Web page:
• E-readers and other issues: a workshop – London, 26th November evening. Free to CILIP members, £10 otherwise. “Helen Leech is leading a workshop which will explore the range of e-readers currently available to consumers, along with the challenges which e-books and e-lending present to public libraries.  As well as guiding Surrey Library Service’s initiatives on e-lending, Helen is co-chair of Shelf Free (www.shelffree.org.uk), a national group trying to raise awareness of the problems of e-lending in public libraries and she’s been working with the Society of Chief Librarians on this issue.  She is also involved in the e-books section of the online course ‘23 Things’.  For more information and to book a place please contact Helen Renson:  helen.renson at brighton-hove.gov.uk,
  • Lean!  Libraries as Customer Value Catalysts – Northampton, 21s November (9.45-15.45), £90 inc. refreshments. “This one-day conference will showcase examples of library services that are moving from process to people, by re-designing what they do and by embracing partnerships with growing ambition and boldness. Public library services are facing up to the challenge of getting maximum value from resources – to offer better services and lower costs.  ‘Lean thinking’ can be a powerful tool to achieve this.  In turn, being driven by customer value leads library services to examine and consider how best to engage in partnerships for greater impact – going from ‘lean’ to ‘leaning on each other’ for mutual support and growth. ” Book via  www.northamptonshire.gov.uk/libraryasset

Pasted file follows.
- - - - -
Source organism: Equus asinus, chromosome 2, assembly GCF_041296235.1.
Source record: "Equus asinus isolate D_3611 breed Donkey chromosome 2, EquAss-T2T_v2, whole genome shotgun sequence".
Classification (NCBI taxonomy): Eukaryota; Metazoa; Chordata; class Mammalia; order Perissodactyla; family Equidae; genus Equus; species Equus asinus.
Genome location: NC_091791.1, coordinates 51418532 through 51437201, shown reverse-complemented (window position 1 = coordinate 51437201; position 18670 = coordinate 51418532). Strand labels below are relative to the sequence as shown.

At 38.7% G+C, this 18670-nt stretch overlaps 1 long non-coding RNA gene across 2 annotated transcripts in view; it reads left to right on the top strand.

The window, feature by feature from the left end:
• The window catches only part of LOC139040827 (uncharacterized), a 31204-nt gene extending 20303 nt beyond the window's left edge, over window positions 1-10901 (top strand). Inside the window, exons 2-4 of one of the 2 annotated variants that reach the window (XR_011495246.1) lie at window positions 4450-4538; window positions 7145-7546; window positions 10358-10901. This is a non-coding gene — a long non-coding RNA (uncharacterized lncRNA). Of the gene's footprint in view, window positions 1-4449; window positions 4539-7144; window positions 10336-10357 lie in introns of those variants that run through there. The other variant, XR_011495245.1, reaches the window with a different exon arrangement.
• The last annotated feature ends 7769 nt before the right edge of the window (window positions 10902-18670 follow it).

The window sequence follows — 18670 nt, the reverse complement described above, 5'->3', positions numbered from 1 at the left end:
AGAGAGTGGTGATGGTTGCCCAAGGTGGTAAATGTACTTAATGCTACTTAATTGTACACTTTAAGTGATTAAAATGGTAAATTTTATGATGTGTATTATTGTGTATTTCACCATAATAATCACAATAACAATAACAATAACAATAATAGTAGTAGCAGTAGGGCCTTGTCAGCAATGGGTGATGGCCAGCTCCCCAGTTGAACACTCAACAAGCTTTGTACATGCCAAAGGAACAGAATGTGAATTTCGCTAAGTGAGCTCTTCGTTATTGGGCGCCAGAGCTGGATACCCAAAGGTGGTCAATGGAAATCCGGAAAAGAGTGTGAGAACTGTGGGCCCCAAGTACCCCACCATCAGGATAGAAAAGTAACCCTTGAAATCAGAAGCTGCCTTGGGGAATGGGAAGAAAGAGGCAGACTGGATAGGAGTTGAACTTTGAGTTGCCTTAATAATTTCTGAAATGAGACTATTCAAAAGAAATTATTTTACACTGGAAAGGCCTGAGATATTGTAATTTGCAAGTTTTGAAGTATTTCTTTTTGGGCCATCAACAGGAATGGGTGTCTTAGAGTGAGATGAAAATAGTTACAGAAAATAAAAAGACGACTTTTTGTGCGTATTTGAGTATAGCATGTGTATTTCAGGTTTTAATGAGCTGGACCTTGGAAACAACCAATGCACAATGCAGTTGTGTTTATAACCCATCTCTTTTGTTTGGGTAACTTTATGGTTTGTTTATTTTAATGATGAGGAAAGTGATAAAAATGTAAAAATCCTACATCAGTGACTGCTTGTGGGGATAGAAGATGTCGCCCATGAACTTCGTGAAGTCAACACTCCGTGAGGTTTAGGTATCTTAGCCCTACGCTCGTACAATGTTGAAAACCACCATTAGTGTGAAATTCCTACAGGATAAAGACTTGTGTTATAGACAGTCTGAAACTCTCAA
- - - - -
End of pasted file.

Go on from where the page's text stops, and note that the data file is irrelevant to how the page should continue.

Local news

  • Birmingham – Council services firm making £58,400-a-day – Birmingham Mail. “Councillors and MPs have called for the city’s contract with firm Service Birmingham to be scrapped after its profits soared by 52 per cent. Despite the city council’s finances struggling under the weight of cuts the Capita-led firm saw pre-tax profits last year of £21.3 million – up from £14 million during the previous 12 months.” … “98 per cent of the profits of Service Birmingham have gone direct to Capita in £45 million in dividends. The other shareholders, the citizens of Birmingham, get next to nothing from the profits out of their shares”